Author: Eowyn Ivey
Publisher: Headline Review
Publication Date: February 1, 2012
Alaska, 1920: a brutal place to homestead, and especially tough for recent arrivals Jack and Mabel. Childless, they are drifting apart--he breaking under the weight of the work of the farm; she crumbling from loneliness and despair. In a moment of levity during the season's first snowfall, they build a child out of snow. The next morning the snow child is gone--but they glimpse a young, blonde-haired girl running through the trees. This little girl, who calls herself Faina, seems to be a child of the woods. She hunts with a red fox at her side, skims lightly across the snow, and somehow survives alone in the Alaskan wilderness. As Jack and Mabel struggle to understand this child who could have stepped from the pages of a fairy tale, they come to love her as their own daughter. But in this beautiful, violent place things are rarely as they appear, and what they eventually learn about Faina will transform all of them.
This story is so beautiful written; it's almost like a fairy tale. The brutal and gorgeous nature feels so real, I imagined myself sitting in a small cabin, reading the book and listening to the wind and snow play outside. I loved it. Eowyn Ivey keeps the story right on the crossing between fairy tale and reality, keeping the reader constant doubting what's true and what's imagination. The story is both breathtaking and heartbreaking.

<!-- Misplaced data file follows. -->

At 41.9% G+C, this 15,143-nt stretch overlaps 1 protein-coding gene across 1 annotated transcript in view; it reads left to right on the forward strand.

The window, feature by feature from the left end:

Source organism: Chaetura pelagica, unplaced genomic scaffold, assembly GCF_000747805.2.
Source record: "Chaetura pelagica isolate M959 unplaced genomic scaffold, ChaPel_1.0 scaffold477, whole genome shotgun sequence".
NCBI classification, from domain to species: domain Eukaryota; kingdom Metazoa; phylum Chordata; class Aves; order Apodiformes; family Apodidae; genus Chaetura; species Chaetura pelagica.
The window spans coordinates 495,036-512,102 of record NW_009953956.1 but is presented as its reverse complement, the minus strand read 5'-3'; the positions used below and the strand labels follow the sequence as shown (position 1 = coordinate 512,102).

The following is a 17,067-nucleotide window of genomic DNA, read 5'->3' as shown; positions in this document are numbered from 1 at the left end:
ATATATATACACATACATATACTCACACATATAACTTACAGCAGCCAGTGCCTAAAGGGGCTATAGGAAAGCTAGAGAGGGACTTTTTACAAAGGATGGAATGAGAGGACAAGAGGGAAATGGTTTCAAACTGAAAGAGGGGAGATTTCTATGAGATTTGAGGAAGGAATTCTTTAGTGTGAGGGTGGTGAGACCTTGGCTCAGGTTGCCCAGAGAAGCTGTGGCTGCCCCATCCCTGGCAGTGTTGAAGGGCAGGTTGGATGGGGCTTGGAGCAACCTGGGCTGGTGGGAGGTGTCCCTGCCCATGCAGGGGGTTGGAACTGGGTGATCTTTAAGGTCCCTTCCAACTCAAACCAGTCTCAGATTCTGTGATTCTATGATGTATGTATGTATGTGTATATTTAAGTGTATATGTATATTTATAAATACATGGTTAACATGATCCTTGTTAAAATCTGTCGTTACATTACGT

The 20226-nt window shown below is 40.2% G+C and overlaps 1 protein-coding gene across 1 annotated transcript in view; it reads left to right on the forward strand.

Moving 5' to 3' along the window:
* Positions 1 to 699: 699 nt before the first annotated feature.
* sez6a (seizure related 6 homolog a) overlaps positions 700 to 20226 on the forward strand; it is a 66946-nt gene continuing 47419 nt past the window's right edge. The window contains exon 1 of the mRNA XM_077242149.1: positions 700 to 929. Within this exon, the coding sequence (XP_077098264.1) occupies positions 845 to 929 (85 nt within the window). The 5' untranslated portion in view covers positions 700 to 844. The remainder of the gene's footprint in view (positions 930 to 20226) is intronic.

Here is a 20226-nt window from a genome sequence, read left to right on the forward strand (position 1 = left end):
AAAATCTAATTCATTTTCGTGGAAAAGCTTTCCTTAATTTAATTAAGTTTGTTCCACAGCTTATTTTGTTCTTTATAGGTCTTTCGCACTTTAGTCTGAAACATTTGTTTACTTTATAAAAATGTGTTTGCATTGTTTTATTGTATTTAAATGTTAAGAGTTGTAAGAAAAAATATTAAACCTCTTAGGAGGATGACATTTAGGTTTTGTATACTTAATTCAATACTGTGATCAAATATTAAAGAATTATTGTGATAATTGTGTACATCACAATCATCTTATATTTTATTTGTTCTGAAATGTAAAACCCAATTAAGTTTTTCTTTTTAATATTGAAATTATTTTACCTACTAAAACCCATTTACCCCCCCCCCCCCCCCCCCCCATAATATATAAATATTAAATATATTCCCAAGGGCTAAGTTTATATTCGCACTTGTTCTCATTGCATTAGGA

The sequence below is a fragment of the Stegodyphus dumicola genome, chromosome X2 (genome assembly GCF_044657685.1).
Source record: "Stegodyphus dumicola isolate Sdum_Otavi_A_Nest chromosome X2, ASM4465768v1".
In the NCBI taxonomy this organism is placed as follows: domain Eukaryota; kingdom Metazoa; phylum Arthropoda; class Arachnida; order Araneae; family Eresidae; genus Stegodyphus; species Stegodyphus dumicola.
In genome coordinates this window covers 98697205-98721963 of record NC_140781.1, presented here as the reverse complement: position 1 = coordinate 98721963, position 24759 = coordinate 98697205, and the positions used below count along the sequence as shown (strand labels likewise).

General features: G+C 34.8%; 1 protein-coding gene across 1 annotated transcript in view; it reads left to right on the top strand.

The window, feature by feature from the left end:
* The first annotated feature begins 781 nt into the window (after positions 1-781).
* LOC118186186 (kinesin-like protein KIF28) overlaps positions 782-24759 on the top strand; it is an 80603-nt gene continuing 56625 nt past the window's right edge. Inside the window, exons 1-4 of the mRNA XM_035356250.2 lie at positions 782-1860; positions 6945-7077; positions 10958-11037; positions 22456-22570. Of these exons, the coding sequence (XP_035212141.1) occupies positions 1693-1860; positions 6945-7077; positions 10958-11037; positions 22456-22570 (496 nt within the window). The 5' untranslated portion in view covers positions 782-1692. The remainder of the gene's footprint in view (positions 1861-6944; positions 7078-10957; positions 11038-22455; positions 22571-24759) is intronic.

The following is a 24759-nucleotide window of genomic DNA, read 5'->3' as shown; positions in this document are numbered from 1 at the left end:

My heart was bleeding for Mabel and Jack - they each struggle on their own and have a hard time letting each other in and sharing their thoughts. Not much really happens in the story, but the relationship between Mabel and Jack (and later Faina) keeps the story running and interesting even when the pacing is a bit slow. The Alaskan wilderness crawled under my skin and I was dreaming about a beautiful winter wonderland.
The story is a bit sad at times (obviously) but thankfully the author introduces my favorit character; Esther - she is so much fun and so alive. Another character I liked was Faina even though I never really got to know her - I don't think the author intended me to, though. Faina is so mysterious - a child with both an old and a young spirit. Free, yet trapped - Spreading joy, but also sorrow. She is the essence of a fairy tale.
I loved the ending and it captures the story completely. The Snow Child is a wonderful mix of fairy tale and 'Little House on the Prairie'. This is definitely a re-read for all long winters to come.